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Am I “Lord” of my Wife? (1 Peter 3:6)
In this day and age, this is obviously a controversial verse, but it is chock full of interesting Greek tidbits, not the least of which is semantic range.
Peter is encouraging Christian wives to respect their husbands, being submissive (ὑποτασσόμεναι, 3:1) to them, and placing an emphasis on internal qualities and not external beauty. The goal is evangelistic; their behavior may win their husbands to the faith.
As an example of submissiveness Peter refers to Sarah, who was submissive to Abraham her husband, κύριον αὐτὸν καλοῦσα. The participle καλοῦσα is expressing one way in which she expressed her relationship to Abraham. She addressed him as “lord.”
I am going to look at some of the other grammatical issues of the verse in my new YouTube channel, Moments with Mounce, but I want to talk about the issue of semantic range here.
BDAG gives the range of meaning for κύριος as:
- one who is in charge by virtue of possession, owner (such as the owner of the vineyard or the master of the house)
- one who is in a position of authority, lord, master
- of earthly beings, as a designation of any pers. of high position (which is where they place our verse)
- of transcendent beings
κύριος is a common example of why we need to pay close attention to semantic range. Now before we go any further, those of you who know me know I am not a “raving liberal.” I am a complementarian (see my commentary on the Pastorals). But I really do wonder how far we can, or even should, push the meaning of κύριος.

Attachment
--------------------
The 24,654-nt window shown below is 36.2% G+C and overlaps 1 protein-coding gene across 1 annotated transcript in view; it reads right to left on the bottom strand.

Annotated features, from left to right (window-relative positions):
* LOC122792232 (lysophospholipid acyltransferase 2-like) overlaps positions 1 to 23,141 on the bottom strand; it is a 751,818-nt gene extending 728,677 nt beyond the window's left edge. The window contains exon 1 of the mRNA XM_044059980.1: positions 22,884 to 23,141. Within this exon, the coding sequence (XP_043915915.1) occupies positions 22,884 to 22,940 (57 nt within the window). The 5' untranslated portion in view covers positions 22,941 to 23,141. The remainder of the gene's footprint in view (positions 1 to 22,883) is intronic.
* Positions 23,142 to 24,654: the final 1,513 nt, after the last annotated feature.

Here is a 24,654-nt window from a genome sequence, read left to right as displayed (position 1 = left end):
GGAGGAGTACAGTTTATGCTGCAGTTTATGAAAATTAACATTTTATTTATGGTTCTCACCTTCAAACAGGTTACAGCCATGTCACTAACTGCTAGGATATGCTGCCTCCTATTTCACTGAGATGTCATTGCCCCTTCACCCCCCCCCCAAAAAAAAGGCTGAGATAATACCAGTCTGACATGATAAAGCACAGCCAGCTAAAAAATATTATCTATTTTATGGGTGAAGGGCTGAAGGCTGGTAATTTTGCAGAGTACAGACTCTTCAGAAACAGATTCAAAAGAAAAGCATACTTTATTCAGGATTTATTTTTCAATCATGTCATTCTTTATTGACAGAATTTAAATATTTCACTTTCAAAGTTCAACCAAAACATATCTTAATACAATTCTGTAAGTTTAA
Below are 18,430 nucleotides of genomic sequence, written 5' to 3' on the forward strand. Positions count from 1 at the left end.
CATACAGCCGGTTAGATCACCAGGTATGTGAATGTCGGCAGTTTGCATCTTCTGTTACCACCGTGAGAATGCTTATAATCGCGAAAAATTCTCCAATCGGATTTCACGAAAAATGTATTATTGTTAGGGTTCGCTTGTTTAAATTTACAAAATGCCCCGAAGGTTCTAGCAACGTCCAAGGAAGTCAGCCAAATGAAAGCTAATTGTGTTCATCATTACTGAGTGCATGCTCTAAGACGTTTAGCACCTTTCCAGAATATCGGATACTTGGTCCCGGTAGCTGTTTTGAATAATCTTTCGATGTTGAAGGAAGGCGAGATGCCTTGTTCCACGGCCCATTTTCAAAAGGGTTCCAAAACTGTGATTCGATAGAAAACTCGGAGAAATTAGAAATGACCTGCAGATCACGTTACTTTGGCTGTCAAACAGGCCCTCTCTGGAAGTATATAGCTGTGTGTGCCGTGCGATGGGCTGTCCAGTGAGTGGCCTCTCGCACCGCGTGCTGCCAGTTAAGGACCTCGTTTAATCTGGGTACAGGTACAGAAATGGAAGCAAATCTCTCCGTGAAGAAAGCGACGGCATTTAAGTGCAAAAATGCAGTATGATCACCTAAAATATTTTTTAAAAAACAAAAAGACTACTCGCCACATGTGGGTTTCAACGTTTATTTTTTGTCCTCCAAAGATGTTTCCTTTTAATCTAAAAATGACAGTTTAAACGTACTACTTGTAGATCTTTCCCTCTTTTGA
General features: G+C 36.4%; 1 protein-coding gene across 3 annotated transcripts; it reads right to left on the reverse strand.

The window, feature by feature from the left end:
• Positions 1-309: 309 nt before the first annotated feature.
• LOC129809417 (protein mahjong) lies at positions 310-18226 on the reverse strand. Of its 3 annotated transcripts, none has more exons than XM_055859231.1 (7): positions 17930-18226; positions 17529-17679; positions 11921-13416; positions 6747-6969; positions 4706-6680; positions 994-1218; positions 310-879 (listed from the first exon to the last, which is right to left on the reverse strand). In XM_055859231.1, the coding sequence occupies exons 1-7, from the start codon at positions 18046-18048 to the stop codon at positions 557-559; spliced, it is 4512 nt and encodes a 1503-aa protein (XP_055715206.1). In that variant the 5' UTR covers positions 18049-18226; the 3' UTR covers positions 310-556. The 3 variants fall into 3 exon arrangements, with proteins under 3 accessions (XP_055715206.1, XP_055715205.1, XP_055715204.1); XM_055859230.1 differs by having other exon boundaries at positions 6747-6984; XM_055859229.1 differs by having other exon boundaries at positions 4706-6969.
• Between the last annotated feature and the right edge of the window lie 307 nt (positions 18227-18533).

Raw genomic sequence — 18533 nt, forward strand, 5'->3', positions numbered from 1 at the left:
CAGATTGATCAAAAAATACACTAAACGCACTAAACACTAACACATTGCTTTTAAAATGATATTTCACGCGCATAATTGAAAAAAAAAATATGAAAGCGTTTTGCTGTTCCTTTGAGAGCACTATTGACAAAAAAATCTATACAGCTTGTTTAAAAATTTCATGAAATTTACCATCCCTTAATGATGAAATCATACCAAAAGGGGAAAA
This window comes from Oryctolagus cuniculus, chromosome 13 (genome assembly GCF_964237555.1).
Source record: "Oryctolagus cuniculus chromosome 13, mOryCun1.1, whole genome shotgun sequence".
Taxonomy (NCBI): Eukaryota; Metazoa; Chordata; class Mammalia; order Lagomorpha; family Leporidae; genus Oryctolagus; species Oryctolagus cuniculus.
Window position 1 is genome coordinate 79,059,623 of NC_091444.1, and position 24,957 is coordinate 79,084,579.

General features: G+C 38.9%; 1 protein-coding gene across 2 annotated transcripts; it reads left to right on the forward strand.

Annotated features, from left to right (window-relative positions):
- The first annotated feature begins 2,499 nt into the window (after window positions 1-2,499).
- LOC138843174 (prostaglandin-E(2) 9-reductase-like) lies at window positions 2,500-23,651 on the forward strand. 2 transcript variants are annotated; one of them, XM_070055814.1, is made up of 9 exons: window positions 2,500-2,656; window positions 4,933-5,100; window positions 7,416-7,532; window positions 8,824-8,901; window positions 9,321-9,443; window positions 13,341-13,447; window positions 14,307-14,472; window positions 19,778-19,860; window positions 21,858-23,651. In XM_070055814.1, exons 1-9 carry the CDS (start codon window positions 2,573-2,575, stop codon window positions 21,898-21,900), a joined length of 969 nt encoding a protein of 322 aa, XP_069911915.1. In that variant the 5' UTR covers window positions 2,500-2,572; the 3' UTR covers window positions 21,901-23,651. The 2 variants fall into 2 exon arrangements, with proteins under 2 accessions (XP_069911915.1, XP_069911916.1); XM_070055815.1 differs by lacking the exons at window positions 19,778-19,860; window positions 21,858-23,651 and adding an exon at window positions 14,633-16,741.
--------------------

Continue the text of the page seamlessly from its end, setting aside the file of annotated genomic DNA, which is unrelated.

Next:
I am more than cognizant of the fact that Abraham and Paul lived in a highly patriarchal culture. And I also recognize that the argument was not based in creation as is 1 Timothy 2:13. But I find myself uncomfortable pushing the meaning of κύριος very far. I certainly would not want my wife, Robin, to call me “lord” or “sir.” We have a traditional marriage relationship based on love and trust and respect. But if Robin were to call me “sir,” I would see it as a failure to lead on my part.
Under definition 2, BDAG says this. “As a form of address to respected pers. gener.; here, as elsewhere, = our sir (as Mod. Gk.) Mt 25:11; J 12:21; 20:15.” My marine son addresses his superiors as, “Sir!” But given all the biblical teaching on marriage, Robin calling me “sir,” as I said, would be a sign of my failure to lead.
The point in 1 Peter, culture aside (if that were possible), is that the wife is to treat her husband with respect (according to v 1, in a “submissive” way), but I am not convinced that there is a term in the English language that conveys that properly. I can’t think of a specific word that Robin could use to address me that would convey respect without violating the other aspects of our relationship such as love.
As far as translations are concerned, you can leave it “sir” (much better than the servile “lord”) and expect people to understand it in its ancient culture. But if a translation is trying to make an ancient book sound totally modern, I don’t think there is a word. Better something like, “Just as Sarah respected and submitted to Abraham, as shown even in how she addressed him ….”